Telemedicine is the future
By: Penny Randall, MD | June 21, 2017
How an Alzheimer’s disease study demonstrated the economic, scientific, and social benefits of telemedicine to clinical research.
The drug development environment is in crisis. The time and cost to develop a new drug has skyrocketed to $2.6 billion—an increase of 145% since 2003. With development costs reaching unsustainable levels, we must modernize our most fundamental activity—how we conduct a clinical trial.
One approach that holds great promise is telemedicine, which allows healthcare professionals to evaluate, diagnose and treat patients using telecommunications technology. This enables them to meet the needs of more patients in less time while eliminating the need for travel on both ends.
This technology can have a tremendous impact on clinical research as it allows researchers to access new patient populations, decrease trial burden on participants, and lower the overhead cost of running multiple under-utilized facilities. It also creates an environment where a few leading experts can oversee patient care at many facilities from a central locale.
And it is important that healthcare leaders act today in driving this technology adoption. Technology giants like Apple and Google are already building platforms that attract and aggregate millions of end consumers, and with recent developments, including Apple's ResearchKit and Google's partnership with Novartis, it is apparent that they have plans for the health sector. These companies have the ability to become powerful players in any health sector that reaches large populations, which is why it is urgent for companies like QuintilesIMS and its partners to acquire the knowledge needed to compete in a world of virtual trials.
In an effort to achieve this goal and to demonstrate the effectiveness of telemedicine as a clinical research tool, QuintilesIMS and Biogen recently evaluated a telemedicine platform to study remote detection of Alzheimer’s disease and categorization of severity. The project utilizes a telehealth platform to conduct an endpoint validation study in prodromal Alzheimer’s disease comparing the quality of endpoint data collected remotely to a standard in-person visit encounter. This validation study is a necessary first step to receive FDA clearance to conduct a clinical trial in prodromal Alzheimer’s disease relying upon remote assessment of endpoint data through a telehealth platform.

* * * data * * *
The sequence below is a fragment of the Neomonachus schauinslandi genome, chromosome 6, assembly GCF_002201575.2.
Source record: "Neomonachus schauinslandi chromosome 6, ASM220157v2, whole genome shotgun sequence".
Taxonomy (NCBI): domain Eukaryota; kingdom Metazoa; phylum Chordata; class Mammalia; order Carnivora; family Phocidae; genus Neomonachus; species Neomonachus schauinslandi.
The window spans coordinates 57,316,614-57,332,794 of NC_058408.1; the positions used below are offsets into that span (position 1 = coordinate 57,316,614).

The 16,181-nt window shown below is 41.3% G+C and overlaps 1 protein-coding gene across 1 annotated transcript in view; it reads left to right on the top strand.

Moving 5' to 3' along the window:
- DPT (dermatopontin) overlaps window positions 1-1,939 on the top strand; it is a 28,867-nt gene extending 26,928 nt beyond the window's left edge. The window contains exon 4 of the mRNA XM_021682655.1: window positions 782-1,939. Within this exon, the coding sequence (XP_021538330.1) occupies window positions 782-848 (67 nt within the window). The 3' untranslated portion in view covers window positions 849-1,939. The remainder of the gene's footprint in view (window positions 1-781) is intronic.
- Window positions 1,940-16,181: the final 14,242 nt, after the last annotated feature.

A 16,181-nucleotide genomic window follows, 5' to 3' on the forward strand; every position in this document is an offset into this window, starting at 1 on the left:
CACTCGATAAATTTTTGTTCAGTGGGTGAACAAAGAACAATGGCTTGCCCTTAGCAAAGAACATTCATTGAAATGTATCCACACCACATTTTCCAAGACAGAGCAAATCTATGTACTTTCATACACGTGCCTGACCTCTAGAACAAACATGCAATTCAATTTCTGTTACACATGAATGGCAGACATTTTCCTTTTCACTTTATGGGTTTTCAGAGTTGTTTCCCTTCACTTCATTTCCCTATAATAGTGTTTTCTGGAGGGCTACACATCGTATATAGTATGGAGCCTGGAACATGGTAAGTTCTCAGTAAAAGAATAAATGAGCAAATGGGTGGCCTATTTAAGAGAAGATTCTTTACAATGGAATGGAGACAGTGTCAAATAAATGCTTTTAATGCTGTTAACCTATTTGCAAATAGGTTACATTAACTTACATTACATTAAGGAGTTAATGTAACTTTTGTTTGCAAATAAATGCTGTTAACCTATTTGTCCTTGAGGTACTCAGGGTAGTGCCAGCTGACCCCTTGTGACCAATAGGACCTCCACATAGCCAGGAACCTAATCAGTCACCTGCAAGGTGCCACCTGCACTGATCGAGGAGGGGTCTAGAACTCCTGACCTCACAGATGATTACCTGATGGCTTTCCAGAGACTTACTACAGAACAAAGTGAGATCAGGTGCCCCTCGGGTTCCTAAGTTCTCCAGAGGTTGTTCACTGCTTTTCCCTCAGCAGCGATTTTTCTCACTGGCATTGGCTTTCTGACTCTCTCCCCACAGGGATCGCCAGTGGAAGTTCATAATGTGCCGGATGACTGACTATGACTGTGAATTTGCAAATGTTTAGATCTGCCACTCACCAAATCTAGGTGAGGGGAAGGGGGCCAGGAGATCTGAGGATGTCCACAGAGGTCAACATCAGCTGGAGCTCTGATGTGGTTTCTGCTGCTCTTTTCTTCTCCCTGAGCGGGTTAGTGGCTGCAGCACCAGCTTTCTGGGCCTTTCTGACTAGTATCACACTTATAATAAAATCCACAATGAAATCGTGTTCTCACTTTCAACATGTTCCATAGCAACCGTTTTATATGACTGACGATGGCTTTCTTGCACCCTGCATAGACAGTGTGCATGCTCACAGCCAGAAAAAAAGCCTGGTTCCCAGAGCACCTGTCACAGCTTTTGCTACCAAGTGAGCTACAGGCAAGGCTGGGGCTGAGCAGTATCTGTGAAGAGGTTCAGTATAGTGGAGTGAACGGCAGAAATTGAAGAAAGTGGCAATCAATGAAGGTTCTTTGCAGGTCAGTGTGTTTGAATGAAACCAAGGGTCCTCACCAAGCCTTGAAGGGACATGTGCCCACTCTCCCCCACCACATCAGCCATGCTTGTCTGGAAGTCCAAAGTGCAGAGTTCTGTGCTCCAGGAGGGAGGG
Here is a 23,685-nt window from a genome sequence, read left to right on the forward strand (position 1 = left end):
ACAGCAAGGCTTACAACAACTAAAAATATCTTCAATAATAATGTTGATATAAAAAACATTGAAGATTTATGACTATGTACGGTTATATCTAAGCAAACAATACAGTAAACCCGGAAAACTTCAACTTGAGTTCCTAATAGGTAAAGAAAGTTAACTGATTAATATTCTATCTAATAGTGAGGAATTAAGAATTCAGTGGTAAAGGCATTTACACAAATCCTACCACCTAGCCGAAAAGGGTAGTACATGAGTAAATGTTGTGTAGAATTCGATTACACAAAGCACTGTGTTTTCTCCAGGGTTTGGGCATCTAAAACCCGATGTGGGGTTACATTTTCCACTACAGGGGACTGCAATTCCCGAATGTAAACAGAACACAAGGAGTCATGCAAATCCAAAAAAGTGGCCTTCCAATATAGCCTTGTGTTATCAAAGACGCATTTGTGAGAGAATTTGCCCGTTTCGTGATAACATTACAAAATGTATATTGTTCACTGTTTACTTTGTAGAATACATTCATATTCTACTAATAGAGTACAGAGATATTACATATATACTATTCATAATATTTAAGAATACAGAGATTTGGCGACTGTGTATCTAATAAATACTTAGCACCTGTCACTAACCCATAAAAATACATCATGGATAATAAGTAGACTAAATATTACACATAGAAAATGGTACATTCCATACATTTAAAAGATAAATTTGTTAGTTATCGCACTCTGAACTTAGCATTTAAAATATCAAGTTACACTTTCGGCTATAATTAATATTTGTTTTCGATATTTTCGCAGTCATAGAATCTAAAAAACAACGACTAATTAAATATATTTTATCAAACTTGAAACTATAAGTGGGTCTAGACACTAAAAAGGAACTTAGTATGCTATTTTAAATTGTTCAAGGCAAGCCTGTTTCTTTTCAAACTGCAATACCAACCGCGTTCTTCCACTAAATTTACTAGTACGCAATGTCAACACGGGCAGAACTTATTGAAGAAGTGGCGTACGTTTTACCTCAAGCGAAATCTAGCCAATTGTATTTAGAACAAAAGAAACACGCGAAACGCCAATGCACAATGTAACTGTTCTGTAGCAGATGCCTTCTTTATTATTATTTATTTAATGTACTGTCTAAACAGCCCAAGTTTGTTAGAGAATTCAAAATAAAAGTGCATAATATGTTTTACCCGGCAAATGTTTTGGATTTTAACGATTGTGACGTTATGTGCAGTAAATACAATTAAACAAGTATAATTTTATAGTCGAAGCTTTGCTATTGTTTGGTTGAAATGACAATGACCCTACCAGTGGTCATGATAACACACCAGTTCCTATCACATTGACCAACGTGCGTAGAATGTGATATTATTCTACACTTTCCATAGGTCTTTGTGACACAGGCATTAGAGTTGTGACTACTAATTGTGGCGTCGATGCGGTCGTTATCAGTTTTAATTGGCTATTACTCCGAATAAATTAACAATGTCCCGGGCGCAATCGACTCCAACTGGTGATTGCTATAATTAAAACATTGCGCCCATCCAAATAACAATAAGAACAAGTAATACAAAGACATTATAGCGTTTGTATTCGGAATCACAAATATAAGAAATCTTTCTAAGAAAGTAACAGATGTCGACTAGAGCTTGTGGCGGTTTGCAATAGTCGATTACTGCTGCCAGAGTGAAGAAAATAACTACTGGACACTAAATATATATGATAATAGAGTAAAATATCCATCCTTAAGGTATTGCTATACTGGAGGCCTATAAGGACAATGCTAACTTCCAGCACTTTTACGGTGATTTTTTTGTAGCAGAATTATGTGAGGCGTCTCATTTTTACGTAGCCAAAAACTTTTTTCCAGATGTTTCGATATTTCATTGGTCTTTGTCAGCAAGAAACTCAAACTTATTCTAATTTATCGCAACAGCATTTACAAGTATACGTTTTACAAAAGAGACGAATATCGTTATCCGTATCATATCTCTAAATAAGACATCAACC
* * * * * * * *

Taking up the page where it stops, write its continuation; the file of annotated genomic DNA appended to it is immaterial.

I will be presenting the results of this study at the DIA annual meeting June 18-22 in Chicago.
Innovative applications of telemedicine could be particularly useful for AD research to reduce the time and cost of trials while minimizing disruptions in the lives of patients and their families. In the study, we implemented telemedicine technology in a hub-and-spoke referral structure where primary care physicians who are not AD experts served as the principal investigators, with links to two neurology experts at a cognitive neuroscience (CNS) specialty site.
Using the hub and spoke telemedicine model, we worked with a site network with active clinical practices that have 450,000 patients receiving clinical care, 25% were 65 and older, which would roughly represent a population of patients with AD (based on medical literature) of 15,000. We identified 12 PCP investigators within this network who served as PI’s and connected them via the telemedicine platform to a CNS expert site (also in the site network). This linking of PCP to specialist site allowed us to recruit briskly patients for this study while confirming the diagnosis and administering cognitive ratings via the platform by CNS experts.
Moreover, we conducted endpoint validation of the cognitive assessments, that is, we wanted to ensure that the cognitive data collected remotely from patients interviews was comparable to the quality of data collected remotely, using the telemedicine platform. Using a 2-period crossover design for this assessment, we found that cognitive assessments administered remotely had good-to-excellent intra-rater reliability depending on the instrument.
Finally, patient and caregivers participating in the trial reported high levels of satisfaction with participating virtually in the trial.
In my presentation at DIA, which will be part of the Are We Ready for Telemedicine-Powered Clinical Trials? session, I will share the details of the trial and how it was conducted, and what it means for the future of clinical research.
The scientific, financial, and social benefits of using telemedicine in clinical research is clear. This technology creates an environment where more patients can participate, potentially affecting speed of recruitment (and thus impacting clinical development costs) and lowering patient and family burden related to participation remotely in studies.
This AD study demonstrates the benefits of the hub and spoke telemedicine model, and should be considered as a tool to innovate clinical trials across therapeutic areas. In the near term, this technology will drive the era of the virtual trial. As the industry seeks more efficient ways to conduct clinical research, telemedicine or virtual trials likely will be a viable approach.